Below is a short breakdown of the gameplay verb, antonym, and synonym process:


  1. Select a problematic verb or theme you see in your game, for example “Exploitation” 
  2. Find an appropriate antonym for that verb or theme. For exploitation, we may use “Regeneration”
  3. Continue exploring synonyms that are similar in meaning to your antonym. For regeneration, we may list “Nurturing, Growth, Gifting, Empowerment, Encouragement, Befriending” 
  4. Assess whether or not these fits in your player fantasy. Do these new values make sense to your game? Do you have the flexibility to bring them into your game via mechanics, world building, narrative, etc.?

Sample brainstorming

There are lots of ways this exercise can go but it should be fun to come up with options and think outside the box. When using this tool on your own or with a team, we recommend incorporating a visual element and to color code your verbs. Whether it be through a digital or physical format, use shapes and colors to aid you in the process.

Below are some verb brainstorms we did as a group and a visual format we used to categorize them: 

  • Explore: Cultivate, Inspect, Research
  • Expand: Preserve, Optimize, Co-exist, Populated Land
  • Exploit: Empower, Support, Encourage, Delegate, Invest
  • Extract: Regenerate, Nurture, Grow, Gift, Empower, Encourage, Befriend
  • Control: Unrestrict, Guide, Free, Inspire
  • Exterminate: Humanize, Aid, Build, Avoid, Cooperate, Love

A visual representation of the Gameplay Verbs and Antonyms Framework in use

  • Green: Antonyms
  • Yellow: Low Risk Verb
  • Orange: Medium Risk Verb
  • Red: High Risk Verb

Identify Design Flexibility

Now that you know where your game falls in the Risk Spectrum and have an understanding of alternative values to possibly implement, it’s time to figure out what areas of your game can and cannot be modified. The goal here is to help you answer the following questions.

  • What elements can you change if you want to decolonize values in your game? 
  • Given your current stage of production, what elements are still easy to change?
  • What are specific decolonizing moves you can make for different elements of your game?

Design Flexibility Framework

Not all elements of a game are easily changed once development begins. The following elements of a game are listed in order from mostly flexible to least flexible. 

Ordering of game elements in terms of flexibility. Credit: Jason Vandenberge

Within reason, a team can more easily tweak their story and world elements, even relatively late in development. It is much harder to alter Player Fantasy and Verbs, unless you do early in the game’s development process, like concepting or pre-production.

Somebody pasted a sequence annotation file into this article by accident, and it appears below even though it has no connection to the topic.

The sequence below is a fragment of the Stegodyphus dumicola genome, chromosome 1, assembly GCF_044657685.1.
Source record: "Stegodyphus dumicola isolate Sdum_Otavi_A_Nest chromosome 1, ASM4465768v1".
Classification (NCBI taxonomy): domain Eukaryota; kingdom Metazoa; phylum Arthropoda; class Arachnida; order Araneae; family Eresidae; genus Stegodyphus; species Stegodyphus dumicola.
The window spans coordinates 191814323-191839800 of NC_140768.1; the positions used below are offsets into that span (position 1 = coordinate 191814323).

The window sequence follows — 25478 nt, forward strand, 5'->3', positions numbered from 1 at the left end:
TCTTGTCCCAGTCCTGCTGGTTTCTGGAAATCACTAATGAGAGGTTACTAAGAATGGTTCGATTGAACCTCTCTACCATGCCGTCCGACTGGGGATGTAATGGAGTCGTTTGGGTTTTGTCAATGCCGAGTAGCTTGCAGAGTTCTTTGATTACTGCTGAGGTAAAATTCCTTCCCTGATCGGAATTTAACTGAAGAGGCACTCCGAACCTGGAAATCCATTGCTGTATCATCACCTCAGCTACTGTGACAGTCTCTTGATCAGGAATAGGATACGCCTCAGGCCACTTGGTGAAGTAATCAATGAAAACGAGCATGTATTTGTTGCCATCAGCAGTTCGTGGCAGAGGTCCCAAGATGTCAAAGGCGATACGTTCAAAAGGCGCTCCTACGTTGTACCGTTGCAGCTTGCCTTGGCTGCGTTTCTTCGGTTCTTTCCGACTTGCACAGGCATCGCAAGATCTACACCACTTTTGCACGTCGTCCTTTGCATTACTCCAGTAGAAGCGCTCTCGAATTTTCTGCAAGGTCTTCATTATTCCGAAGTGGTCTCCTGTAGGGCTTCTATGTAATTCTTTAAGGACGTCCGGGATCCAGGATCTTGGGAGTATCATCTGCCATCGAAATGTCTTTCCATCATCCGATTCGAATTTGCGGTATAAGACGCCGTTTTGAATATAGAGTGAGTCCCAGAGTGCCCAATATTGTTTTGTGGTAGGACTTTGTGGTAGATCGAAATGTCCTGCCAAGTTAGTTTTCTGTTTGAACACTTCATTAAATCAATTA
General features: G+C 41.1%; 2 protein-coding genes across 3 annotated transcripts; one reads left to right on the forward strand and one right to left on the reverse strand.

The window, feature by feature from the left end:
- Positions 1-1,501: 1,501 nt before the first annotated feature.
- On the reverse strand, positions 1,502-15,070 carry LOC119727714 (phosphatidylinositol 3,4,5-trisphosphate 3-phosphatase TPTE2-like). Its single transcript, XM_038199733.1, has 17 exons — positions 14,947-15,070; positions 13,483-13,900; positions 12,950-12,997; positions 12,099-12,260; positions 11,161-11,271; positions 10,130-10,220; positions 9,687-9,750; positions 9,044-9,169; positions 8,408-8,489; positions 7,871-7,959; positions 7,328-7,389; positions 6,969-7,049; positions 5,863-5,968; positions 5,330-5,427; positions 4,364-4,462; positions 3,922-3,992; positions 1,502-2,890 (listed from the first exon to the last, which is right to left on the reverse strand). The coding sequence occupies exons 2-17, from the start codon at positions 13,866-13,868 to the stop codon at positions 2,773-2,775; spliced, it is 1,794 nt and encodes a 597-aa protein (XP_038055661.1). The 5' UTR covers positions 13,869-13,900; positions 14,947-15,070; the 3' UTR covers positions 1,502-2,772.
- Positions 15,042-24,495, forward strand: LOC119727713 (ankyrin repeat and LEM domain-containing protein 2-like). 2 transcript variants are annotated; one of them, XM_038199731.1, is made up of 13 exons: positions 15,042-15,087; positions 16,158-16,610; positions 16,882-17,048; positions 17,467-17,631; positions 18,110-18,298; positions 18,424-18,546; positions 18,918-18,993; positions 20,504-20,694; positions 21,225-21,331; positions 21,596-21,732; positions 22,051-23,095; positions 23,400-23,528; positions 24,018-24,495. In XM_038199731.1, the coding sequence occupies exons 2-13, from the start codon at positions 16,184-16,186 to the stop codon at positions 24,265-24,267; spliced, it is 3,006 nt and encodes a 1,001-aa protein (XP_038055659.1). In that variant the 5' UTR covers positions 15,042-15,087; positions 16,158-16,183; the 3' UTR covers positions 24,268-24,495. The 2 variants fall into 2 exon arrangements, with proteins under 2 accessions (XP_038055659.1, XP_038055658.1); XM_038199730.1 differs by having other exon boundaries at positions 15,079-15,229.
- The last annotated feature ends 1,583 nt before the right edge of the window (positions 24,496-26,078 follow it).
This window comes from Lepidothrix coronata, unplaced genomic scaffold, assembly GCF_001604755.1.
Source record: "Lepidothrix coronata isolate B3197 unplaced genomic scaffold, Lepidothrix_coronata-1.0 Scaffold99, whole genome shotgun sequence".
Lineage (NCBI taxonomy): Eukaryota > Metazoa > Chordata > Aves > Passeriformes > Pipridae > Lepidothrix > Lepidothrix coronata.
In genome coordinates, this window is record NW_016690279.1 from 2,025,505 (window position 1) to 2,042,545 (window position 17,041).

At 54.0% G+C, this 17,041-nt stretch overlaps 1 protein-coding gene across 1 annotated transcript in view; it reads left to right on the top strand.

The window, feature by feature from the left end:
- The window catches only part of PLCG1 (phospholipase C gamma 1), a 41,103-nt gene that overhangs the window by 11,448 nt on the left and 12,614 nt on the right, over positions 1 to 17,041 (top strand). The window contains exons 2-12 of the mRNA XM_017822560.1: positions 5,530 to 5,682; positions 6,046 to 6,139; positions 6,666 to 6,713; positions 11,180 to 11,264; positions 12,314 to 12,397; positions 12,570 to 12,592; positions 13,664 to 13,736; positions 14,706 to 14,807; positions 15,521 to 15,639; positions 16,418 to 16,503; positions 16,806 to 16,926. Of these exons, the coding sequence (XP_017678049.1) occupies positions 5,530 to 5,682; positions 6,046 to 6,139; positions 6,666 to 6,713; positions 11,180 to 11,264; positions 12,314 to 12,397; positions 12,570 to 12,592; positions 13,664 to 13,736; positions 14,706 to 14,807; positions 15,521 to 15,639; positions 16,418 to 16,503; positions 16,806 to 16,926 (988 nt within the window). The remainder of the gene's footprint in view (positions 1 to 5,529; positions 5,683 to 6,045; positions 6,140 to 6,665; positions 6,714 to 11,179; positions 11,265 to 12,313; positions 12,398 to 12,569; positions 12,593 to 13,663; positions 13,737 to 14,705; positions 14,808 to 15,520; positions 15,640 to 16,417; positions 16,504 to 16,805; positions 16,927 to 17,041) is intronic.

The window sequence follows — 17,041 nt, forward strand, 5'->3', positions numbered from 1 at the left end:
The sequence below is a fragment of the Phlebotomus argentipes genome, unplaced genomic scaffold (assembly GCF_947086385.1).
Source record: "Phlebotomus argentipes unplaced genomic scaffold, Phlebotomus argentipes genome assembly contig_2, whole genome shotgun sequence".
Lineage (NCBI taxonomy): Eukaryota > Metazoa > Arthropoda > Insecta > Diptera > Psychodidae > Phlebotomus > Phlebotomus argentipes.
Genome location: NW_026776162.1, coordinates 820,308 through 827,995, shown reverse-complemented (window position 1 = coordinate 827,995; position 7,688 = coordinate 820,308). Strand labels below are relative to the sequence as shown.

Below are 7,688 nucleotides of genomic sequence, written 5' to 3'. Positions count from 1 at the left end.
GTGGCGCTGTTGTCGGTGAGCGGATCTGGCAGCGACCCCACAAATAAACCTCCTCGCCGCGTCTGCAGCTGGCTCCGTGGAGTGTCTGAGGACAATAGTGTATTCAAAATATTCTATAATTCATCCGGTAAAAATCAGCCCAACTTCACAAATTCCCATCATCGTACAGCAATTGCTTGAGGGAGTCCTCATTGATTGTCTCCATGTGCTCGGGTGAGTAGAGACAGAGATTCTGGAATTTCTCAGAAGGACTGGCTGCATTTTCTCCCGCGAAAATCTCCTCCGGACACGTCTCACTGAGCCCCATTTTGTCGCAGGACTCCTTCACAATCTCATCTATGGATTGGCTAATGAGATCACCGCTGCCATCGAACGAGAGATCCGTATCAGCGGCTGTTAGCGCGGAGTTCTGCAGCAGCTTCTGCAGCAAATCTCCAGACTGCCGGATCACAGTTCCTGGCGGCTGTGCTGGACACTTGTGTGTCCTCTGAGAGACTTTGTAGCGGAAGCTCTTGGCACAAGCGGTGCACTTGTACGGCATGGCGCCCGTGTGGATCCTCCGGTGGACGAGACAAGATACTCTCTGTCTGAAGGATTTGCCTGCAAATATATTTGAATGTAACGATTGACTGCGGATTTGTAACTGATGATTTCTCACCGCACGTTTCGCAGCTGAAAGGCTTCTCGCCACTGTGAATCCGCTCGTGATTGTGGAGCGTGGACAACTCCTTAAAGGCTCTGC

As you dissect what features and systems have the most flexibility in design modifications, we’d like to suggest questions that you can use to further evaluate important aspects of your game. We broke them down by the categories used in the Design Flexibility Framework.

Player Fantasies

  • Non-colonialist values: What gameplay verbs are problematic in my game? See Brainstorm Alternative Values section. If you’ve used the Gameplay Verbs and Antonyms Framework, you’ve made the first critical step towards decolonizing your gameplay. 
  • Non-colonialist fantasies: Are there player fantasies that don’t involve conquest, subjugation and eradication of others? What story do I want to tell? What are my player goals?


  • Mechanics that arise from values: What are verbs that build off your non-colonialist values? Are there opportunities for growth and collaboration? See Brainstorm Alternative Values section
  • Player mythology: Player mythology is Designer Alex Jaffe’s idea that player actions embody player values in ways that are impossible to merely reskin. If you use game mechanics like those found in Diplomacy about player competition betrayal, no amount of saying “actually it is a game about friendly unicorns” is going to change the player’s experience. 

Game Economy

  • Power disparities: Are there extreme player-centric power fantasies? Can you reduce them? Or reverse them?
  • Value extraction: Are all actions extractive? How can you introduce externalities as meaningful inputs into player decisions? How can you create cyclical economies that depend on renewals as much as removal?
  • Agency: Do the people or locations that act as resource sources have any say in the player’s extractive actions? If not, how can you add impactful value to them?
  • Consequences: Are there any consequences for acting as a colonizer? How can you include cause and effect to shift the dominant strategy towards your values?


  • Time period: Is your game set during a colonialist era? Does it need to be? If so, what can you do to showcase various perspectives?
  • Protagonists / antagonists: Are your heroes and villains reminiscent of any stereotypical colonialist roles? How can you reverse these or remove them?
  • Nation building: Is the acquisition of territory for nation building a big part of your world? Does the scale of your world reduce cultures to names on a map? If so, what can provide positive and negative pushes or pulls to make the experience intentional and purposeful?


  • Contextualization: Can you replace obvious colonialist symbols with something better? For example, does your game need to be about a white hero saving or killing poor brown people? Maybe there’s an alternative framing?